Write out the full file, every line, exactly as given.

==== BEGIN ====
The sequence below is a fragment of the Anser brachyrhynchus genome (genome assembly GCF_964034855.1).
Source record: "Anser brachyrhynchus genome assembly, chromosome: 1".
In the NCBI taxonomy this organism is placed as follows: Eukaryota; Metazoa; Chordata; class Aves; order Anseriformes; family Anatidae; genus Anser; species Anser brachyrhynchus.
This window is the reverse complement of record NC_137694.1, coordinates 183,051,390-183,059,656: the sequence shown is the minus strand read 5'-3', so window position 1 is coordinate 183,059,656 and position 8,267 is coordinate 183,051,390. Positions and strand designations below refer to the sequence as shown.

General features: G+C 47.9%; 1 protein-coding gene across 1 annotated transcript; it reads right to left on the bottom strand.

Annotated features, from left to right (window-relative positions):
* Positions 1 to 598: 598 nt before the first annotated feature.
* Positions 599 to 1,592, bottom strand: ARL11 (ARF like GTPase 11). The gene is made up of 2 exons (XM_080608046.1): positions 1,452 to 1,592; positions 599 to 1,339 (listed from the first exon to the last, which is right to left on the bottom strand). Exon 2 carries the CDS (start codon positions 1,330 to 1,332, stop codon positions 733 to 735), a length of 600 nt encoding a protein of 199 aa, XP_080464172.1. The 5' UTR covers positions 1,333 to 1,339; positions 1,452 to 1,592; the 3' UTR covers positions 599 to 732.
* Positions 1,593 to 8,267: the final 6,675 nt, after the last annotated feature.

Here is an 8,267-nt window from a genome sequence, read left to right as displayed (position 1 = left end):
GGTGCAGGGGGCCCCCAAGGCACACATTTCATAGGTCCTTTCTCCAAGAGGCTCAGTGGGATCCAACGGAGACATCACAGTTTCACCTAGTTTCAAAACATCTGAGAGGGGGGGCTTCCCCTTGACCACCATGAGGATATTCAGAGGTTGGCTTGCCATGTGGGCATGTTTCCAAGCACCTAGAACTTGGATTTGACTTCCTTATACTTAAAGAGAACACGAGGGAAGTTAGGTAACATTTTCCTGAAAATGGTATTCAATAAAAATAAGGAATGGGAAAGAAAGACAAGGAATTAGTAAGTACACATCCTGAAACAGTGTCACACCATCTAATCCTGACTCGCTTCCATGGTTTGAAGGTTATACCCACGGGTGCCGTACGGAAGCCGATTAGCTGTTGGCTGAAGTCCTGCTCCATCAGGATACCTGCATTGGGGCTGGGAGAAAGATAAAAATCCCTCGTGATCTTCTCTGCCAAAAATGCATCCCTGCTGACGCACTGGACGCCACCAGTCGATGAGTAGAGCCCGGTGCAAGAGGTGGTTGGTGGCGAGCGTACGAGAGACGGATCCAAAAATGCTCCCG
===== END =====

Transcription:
The sequence below is a fragment of the Anser brachyrhynchus genome (genome assembly GCF_964034855.1).
Source record: "Anser brachyrhynchus genome assembly, chromosome: 1".
In the NCBI taxonomy this organism is placed as follows: Eukaryota; Metazoa; Chordata; class Aves; order Anseriformes; family Anatidae; genus Anser; species Anser brachyrhynchus.
This window is the reverse complement of record NC_137694.1, coordinates 183,051,390-183,059,656: the sequence shown is the minus strand read 5'-3', so window position 1 is coordinate 183,059,656 and position 8,267 is coordinate 183,051,390. Positions and strand designations below refer to the sequence as shown.

General features: G+C 47.9%; 1 protein-coding gene across 1 annotated transcript; it reads right to left on the bottom strand.

Annotated features, from left to right (window-relative positions):
* Positions 1 to 598: 598 nt before the first annotated feature.
* Positions 599 to 1,592, bottom strand: ARL11 (ARF like GTPase 11). The gene is made up of 2 exons (XM_080608046.1): positions 1,452 to 1,592; positions 599 to 1,339 (listed from the first exon to the last, which is right to left on the bottom strand). Exon 2 carries the CDS (start codon positions 1,330 to 1,332, stop codon positions 733 to 735), a length of 600 nt encoding a protein of 199 aa, XP_080464172.1. The 5' UTR covers positions 1,333 to 1,339; positions 1,452 to 1,592; the 3' UTR covers positions 599 to 732.
* Positions 1,593 to 8,267: the final 6,675 nt, after the last annotated feature.

Here is an 8,267-nt window from a genome sequence, read left to right as displayed (position 1 = left end):
GGTGCAGGGGGCCCCCAAGGCACACATTTCATAGGTCCTTTCTCCAAGAGGCTCAGTGGGATCCAACGGAGACATCACAGTTTCACCTAGTTTCAAAACATCTGAGAGGGGGGGCTTCCCCTTGACCACCATGAGGATATTCAGAGGTTGGCTTGCCATGTGGGCATGTTTCCAAGCACCTAGAACTTGGATTTGACTTCCTTATACTTAAAGAGAACACGAGGGAAGTTAGGTAACATTTTCCTGAAAATGGTATTCAATAAAAATAAGGAATGGGAAAGAAAGACAAGGAATTAGTAAGTACACATCCTGAAACAGTGTCACACCATCTAATCCTGACTCGCTTCCATGGTTTGAAGGTTATACCCACGGGTGCCGTACGGAAGCCGATTAGCTGTTGGCTGAAGTCCTGCTCCATCAGGATACCTGCATTGGGGCTGGGAGAAAGATAAAAATCCCTCGTGATCTTCTCTGCCAAAAATGCATCCCTGCTGACGCACTGGACGCCACCAGTCGATGAGTAGAGCCCGGTGCAAGAGGTGGTTGGTGGCGAGCGTACGAGAGACGGATCCAAAAATGCTCCCG